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DCO granted for Lake Lothing crossing

Words: Laura Edgar
Lake Lothing Third Crossing / Suffolk County Council

Transport secretary Grant Shapps has granted a development consent order (DCO) for the Lake Lothing Third Crossing Nationally Significant Infrastructure Project (NSIP) in the East of England. 

Suffolk County Council submitted the application for development consent to the department.

The scheme comprises a multi-span, single-carriageway opening bascule bridge highway crossing. It would connect into the existing highway network via associated approach roads and new roundabout junctions, linking the areas north and south of Lake Lothing in Lowestoft.

A bridge control tower will be built on the south quay, as well as new mooring within the Inner Harbour for recreational vessels. A new access road that links Waveney Drive to Riverside Road, on the south of the lake, will also be delivered. 

The opening bascule bridge design would enable large vessels to continue to use the Port of Lowestoft. As the new bridge would be higher than the existing bascule bridge, a large number of boats should be able to pass underneath without the need to lift it.

The council submitted the application to the Planning Inspectorate in July 2018 and it was accepted for examination a month later. The public, statutory consultees and interested parties were able to give evidence during the examination process. The recommendation was then made to the transport secretary in September 2019.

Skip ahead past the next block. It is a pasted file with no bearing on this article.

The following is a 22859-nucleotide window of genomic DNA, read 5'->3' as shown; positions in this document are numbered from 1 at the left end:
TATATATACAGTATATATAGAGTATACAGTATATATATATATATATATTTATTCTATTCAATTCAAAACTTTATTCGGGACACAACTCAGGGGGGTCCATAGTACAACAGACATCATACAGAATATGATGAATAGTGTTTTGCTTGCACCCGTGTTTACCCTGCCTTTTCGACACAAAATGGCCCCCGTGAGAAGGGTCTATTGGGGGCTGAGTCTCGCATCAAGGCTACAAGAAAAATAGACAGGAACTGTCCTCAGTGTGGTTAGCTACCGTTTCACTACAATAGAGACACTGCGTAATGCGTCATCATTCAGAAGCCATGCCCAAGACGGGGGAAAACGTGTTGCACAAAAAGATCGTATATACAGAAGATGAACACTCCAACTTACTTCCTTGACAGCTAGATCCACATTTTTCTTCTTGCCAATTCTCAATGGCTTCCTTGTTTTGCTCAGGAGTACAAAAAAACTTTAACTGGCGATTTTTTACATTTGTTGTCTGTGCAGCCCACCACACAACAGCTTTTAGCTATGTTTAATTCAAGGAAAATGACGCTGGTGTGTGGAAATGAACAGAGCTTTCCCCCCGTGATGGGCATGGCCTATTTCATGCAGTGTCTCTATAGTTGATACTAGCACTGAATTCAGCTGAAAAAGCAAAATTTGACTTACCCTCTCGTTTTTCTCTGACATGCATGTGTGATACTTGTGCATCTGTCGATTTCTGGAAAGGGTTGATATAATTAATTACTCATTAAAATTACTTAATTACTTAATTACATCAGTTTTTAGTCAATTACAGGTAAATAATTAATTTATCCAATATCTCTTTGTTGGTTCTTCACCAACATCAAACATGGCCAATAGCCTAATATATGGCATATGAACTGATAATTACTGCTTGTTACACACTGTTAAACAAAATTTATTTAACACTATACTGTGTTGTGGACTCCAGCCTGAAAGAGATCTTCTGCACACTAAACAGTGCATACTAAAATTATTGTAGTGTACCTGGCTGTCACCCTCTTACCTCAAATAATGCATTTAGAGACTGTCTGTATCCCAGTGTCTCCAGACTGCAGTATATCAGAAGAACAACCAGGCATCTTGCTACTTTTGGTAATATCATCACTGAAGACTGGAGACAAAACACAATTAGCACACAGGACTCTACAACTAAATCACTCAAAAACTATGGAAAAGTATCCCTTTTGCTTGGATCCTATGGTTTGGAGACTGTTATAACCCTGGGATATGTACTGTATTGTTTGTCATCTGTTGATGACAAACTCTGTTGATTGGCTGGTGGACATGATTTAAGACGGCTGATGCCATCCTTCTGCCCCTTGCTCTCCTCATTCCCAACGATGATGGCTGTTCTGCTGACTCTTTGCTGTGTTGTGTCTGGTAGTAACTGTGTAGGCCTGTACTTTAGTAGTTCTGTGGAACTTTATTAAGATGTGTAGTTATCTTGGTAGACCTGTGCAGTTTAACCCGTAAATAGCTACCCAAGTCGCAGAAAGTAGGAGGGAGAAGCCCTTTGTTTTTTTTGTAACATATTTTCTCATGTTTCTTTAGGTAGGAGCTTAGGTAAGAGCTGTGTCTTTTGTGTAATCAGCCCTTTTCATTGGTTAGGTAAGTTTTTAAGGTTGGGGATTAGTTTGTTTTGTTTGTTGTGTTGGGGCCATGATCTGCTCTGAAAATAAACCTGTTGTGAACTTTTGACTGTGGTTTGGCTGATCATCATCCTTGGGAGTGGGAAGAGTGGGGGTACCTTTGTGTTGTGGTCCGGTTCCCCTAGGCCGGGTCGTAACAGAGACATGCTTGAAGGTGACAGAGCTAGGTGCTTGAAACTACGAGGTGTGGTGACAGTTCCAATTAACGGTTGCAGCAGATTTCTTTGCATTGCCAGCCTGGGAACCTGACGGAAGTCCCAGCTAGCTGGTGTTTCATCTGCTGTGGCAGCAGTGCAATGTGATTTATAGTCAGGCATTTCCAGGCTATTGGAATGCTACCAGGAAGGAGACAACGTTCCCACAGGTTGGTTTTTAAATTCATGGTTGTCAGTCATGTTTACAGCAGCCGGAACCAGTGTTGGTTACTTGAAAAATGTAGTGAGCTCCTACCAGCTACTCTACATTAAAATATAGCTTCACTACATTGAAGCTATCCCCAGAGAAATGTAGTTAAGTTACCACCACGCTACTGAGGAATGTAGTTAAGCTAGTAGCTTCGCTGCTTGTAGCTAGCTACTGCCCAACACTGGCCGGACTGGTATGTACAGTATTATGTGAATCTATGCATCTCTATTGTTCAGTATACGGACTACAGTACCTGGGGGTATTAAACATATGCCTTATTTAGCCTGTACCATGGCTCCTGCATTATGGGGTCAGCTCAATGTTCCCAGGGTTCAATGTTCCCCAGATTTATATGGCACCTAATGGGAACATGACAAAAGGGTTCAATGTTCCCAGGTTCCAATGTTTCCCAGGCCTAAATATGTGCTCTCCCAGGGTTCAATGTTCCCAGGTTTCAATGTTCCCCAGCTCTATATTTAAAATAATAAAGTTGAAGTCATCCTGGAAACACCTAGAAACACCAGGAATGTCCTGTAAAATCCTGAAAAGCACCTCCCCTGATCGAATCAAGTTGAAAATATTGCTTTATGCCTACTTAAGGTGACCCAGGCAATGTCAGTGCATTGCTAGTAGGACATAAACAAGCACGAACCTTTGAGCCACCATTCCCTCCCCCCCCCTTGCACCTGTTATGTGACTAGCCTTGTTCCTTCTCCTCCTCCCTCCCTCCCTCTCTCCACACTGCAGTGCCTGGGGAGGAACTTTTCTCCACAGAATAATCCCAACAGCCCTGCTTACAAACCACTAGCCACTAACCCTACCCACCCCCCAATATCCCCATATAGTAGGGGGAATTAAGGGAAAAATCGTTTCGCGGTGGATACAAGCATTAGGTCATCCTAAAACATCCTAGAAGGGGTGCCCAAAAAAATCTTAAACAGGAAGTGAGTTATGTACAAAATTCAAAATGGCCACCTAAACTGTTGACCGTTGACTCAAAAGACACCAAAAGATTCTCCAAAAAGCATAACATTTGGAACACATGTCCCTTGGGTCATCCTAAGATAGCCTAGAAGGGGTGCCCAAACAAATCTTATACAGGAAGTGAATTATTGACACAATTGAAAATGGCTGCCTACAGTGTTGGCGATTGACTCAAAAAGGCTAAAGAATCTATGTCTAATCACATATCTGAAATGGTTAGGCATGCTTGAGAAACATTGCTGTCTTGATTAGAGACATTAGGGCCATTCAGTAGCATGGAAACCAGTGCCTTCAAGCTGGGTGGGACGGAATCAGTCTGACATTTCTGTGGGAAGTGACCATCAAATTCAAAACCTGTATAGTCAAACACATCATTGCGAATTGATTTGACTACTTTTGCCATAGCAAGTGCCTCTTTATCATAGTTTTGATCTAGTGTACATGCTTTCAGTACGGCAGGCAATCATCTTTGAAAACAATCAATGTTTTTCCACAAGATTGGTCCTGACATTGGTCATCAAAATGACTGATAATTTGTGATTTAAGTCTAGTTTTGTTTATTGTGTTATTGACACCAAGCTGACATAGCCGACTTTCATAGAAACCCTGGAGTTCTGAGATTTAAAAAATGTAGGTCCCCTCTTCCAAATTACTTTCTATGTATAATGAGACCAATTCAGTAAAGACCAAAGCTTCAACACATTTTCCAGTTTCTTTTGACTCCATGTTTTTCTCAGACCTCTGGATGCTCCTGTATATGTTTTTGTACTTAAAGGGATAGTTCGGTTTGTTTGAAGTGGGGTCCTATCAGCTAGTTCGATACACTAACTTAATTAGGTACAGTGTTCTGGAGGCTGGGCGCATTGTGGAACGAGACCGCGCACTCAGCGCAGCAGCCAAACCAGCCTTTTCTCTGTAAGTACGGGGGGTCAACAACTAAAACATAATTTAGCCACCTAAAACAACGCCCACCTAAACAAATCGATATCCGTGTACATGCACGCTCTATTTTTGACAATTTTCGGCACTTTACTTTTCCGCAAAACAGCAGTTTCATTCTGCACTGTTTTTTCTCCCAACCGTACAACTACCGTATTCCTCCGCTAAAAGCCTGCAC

Shapps considered concerns about the likely effects of noise, air quality and traffic arising from the development. He agreed with the examining panel that the development would provide additional capacity to help “reduce traffic congestion, improve journey times and support social and economic activity in accordance with the government’s vision and strategic objectives”. 

He also agrees that it has as “aspirational aesthetic component to its design, delivering an iconic new work of architectural engineering which achieves a key aim of NPS policy (PR 7.2.2)”.

He decided that concern that the development would harm operation of the port, was “clearly outweighed” by the “significant” benefits the new crossing would bring.

Matthew Hicks, leader of Suffolk County Council, said: "The crossing can make a significant difference as we continue to invest in the area. I’m confident that people will see positive changes, from their daily commute to the wider regeneration of the area.

"This is a significant step forward, and we will continue to make good progress behind the scenes in these unprecedented and challenging times.

"The tender period for construction contractors comes to an end later in May and we are
concluding our final business case to access the funding from the government."

Now the council has permission, a report is intended to be taken to its cabinet meeting in July 2020. It will consider the detail of the planning permission, the outcome of the construction tendering process, the final project cost estimate and the timetable for the project.

This project is the 84th to be examined and decided under the NSIP regime – and the 27th transport project.

All documents relating to the project, including the decision letter, can be found on the Planning Inspectorate website.

Image credit | Suffolk County Council